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Death and Donation in Critical Care: Management of Deceased Organ Donation

  • Paul G. Murphy
Chapter
Part of the Competency-Based Critical Care book series (CBCC)

Abstract

The ever-widening gap between the demand for organ transplantation and the supply of cadaveric solid organs in the United Kingdom is well-recognized (Saving lives, valuing donors. A transplant framework for England 2003 ); (Organs for Transplants. A Report from the Organ Donation Taskforce 2008 ); (Fig. 13.1 ). Despite widespread public support for donation after death, the number of cadaveric solid organ donors each year remains static and inadequate, with the brainstem dead donor pool continuing to be the primary source for such organs (Table 13.1 ) (http://www.statistics.gov.uk http://www.uktransplant.org.uk/ukt/statistics/), even though there is now strong evidence that successful retrieval from individuals who have suffered a cardiac death is technically possible, socially acceptable, and morally endorsable.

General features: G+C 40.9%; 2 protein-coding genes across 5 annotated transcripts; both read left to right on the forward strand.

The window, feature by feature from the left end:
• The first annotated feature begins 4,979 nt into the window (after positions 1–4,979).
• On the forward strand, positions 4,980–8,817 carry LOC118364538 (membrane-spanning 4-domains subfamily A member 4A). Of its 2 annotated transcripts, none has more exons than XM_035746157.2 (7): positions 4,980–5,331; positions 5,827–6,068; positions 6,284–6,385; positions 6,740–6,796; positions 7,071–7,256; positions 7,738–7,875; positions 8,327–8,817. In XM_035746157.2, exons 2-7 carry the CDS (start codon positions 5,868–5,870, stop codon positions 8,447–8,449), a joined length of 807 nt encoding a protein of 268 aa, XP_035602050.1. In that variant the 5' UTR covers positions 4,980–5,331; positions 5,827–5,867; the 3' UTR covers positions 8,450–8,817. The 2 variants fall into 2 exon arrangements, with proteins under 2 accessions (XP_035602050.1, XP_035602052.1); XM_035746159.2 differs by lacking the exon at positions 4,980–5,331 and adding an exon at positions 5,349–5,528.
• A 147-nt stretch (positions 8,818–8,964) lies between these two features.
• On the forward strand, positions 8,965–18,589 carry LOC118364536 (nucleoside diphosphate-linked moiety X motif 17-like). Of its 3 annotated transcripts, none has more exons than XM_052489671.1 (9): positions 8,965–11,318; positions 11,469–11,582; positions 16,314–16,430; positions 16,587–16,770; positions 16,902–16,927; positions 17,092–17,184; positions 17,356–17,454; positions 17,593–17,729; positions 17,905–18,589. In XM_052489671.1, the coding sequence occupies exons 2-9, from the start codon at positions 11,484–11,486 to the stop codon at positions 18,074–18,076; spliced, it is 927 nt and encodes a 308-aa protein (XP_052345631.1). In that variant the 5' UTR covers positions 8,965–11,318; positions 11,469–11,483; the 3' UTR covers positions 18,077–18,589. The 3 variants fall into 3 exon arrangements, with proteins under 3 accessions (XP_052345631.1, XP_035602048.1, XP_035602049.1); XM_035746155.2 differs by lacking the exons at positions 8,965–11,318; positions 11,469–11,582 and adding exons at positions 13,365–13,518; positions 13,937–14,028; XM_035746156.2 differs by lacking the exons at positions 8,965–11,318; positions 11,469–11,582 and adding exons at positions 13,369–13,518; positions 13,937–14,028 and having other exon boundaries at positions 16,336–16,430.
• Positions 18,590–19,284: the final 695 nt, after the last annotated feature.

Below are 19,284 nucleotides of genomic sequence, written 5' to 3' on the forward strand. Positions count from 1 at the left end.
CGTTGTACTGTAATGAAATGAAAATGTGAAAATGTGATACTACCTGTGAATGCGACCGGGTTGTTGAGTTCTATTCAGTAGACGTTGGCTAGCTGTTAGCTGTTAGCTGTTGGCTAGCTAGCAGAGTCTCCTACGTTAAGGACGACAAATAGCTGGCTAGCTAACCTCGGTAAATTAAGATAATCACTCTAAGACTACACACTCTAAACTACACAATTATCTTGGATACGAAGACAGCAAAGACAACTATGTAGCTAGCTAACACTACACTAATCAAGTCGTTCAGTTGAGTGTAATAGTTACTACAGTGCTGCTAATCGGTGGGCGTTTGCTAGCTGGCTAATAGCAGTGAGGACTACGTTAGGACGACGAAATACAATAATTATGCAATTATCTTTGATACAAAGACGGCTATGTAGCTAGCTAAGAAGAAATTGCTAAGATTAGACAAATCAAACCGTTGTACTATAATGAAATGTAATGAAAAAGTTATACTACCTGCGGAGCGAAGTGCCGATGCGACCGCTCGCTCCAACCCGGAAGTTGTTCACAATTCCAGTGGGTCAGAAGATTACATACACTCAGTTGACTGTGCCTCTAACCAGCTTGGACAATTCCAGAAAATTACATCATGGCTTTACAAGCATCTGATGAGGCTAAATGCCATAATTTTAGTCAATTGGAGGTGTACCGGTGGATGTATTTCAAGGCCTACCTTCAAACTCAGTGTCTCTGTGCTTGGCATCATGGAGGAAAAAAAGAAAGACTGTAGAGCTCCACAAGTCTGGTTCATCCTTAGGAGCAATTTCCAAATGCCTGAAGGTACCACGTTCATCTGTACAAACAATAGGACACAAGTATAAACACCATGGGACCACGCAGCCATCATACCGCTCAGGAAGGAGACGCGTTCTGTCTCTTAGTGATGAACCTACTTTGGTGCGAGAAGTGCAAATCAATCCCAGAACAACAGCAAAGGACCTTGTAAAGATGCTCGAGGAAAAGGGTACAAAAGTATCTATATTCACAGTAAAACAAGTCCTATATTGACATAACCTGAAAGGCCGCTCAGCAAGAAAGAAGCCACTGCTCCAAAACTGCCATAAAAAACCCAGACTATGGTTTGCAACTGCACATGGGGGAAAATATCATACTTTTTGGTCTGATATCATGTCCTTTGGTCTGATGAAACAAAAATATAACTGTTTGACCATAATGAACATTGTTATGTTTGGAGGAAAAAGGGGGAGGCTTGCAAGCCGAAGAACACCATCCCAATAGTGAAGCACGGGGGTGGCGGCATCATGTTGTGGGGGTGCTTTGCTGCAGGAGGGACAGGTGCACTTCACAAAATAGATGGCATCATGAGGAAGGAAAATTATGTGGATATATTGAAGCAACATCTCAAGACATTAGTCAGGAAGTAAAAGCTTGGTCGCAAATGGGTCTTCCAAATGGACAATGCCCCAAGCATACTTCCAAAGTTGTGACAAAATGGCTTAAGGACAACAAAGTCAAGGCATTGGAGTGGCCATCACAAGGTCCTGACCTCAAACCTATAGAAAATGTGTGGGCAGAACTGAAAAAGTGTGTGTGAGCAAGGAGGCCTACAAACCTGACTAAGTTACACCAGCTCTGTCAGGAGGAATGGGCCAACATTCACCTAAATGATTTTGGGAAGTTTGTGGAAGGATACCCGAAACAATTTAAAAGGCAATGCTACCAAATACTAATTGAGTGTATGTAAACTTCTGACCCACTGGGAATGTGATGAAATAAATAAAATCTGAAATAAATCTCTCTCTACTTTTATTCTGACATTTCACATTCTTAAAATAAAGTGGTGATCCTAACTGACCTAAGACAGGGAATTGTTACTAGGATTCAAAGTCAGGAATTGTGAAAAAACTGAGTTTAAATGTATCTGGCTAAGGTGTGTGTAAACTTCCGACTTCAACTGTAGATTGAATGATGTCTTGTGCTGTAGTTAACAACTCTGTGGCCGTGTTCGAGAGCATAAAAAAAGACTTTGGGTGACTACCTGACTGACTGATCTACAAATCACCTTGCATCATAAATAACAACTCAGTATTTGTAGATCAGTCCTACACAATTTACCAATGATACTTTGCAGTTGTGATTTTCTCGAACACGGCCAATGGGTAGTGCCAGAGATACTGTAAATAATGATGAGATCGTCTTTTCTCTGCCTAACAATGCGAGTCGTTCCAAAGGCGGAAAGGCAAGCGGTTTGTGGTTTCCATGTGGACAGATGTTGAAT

Keywords

Brain Death Donation After Cardiac Death Intensive Care Society Organ Retrieval Deceased Organ 
These keywords were added by machine and not by the authors. This process is experimental and the keywords may be updated as the learning algorithm improves.

References

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Copyright information

© Springer-Verlag London Limited 2010

Authors and Affiliations

  • Paul G. Murphy
    • 1
  1. 1.Department of AnaesthesiaLeeds General Infirmary Leeds Teaching Hospitals NHS TrustLeedsUK

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